|Written By: Jennica Toussaint|
Program Intern, World Affairs Council of Atlanta
Student, Georgia State University
My adventure whitewater rafting in Middle Ocoee River has greatly contributed to my life-changing experience in Tennessee. Middle Ocoee River is America’s most popular whitewater river. It is well-known for 5 miles of continuous class III and IV rapids, which took us approximately 1 ½ hour to complete our kayak competition. It was the first time I faced one of my biggest fears, the fear of water. As everyone was getting on their boat, I contemplated the jewel-blue stream in the forest as the water hopped over the rocks happily. I was excited and scared at the same time, my excitement was the fact that I was getting ready to experience something new, but my fear was linked to my aquaphobia. Thence, I felt challenged to compete with nine boats, but I decided to go on the race. During the competition, my team and I were motivated to win the race and we worked hard to reach the finish line. We undertook many difficulties that stimulated in us a passion to win; we had a few knockouts, and several laps during the downriver, but we won 1st place. In the process of winning this competition, I experienced personal growth and I discovered the power of having a desire to win in unfamiliar situations.
Growth does not happen in our comfort zone because in this zone we are left unchallenged. So often people only view challenges as obstacles, but challenges are also tools that help us to discover ourselves and our true potential. One of the valuable lessons I learned from my whitewater rafting experience was the importance of living life outside of my zone of comfort and the obligation of living up to my full potential. I left Tennessee motivated to live an intentional life and to make a difference in the world. Participating in the kayak competition also taught me that doing anything outside of the security of what I know will always be a challenge, but my response to the challenge will determine the outcome, good, or bad. Rafting and competing in a foreign river was challenging, but despite the difficulties we encountered along the way, I chose to overcome my fear and embraced a winning spirit.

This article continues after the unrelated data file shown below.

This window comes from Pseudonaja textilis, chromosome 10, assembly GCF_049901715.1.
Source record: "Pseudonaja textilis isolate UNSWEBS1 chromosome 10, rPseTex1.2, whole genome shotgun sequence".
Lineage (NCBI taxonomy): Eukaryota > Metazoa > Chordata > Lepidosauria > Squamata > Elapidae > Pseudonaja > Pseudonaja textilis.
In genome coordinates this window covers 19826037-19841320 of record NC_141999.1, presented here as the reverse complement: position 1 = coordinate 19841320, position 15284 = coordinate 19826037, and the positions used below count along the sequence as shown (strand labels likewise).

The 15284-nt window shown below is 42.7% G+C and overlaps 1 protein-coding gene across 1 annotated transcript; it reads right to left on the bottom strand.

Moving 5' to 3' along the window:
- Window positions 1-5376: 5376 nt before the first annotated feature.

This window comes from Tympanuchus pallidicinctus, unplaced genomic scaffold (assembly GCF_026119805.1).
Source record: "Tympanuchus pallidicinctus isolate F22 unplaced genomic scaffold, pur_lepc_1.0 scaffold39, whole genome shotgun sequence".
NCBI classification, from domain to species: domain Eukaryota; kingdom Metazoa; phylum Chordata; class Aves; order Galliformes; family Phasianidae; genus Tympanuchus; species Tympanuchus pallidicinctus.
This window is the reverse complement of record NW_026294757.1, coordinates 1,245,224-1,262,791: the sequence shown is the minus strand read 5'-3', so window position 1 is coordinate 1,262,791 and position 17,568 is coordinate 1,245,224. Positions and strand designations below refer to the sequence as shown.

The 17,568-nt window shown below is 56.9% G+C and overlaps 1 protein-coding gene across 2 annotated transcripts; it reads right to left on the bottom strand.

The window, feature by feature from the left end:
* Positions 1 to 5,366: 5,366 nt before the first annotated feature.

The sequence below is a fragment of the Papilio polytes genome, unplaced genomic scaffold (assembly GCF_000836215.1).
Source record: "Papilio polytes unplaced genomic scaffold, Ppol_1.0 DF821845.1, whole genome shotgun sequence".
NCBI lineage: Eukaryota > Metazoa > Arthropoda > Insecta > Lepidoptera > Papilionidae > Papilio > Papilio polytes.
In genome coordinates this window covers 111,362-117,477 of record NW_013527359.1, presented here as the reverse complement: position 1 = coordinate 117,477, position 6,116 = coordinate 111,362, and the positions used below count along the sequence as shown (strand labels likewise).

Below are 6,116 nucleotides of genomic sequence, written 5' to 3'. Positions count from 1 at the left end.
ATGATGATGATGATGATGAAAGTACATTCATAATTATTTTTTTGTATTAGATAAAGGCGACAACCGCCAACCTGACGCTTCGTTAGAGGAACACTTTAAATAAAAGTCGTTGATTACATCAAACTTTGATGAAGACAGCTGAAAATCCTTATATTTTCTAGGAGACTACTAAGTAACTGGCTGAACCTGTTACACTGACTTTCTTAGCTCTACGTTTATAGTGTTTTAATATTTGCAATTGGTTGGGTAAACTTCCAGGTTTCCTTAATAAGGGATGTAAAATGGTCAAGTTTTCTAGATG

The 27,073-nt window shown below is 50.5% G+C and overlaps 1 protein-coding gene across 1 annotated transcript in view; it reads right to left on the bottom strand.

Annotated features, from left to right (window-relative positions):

Because of my experience at Ocoee River, I was motivated to change my career path by pursuing a career in International Affairs to achieve my goal, which is to work for the United Nations as a conflict resolution specialist. Getting the internship position at the World Affairs Council of Atlanta was the result of stepping out of my zone of comfort. My involvement at the council was a unique experience that triggered a lot more curiosity to study international laws and global economics. As I pursue a dual master’s degree in the science of Foreign Service and International laws, I will continue to apply the valuable lessons that I learned from my trip to Tennessee by pushing myself to overcome fear, and to respond to life challenges with the optimism.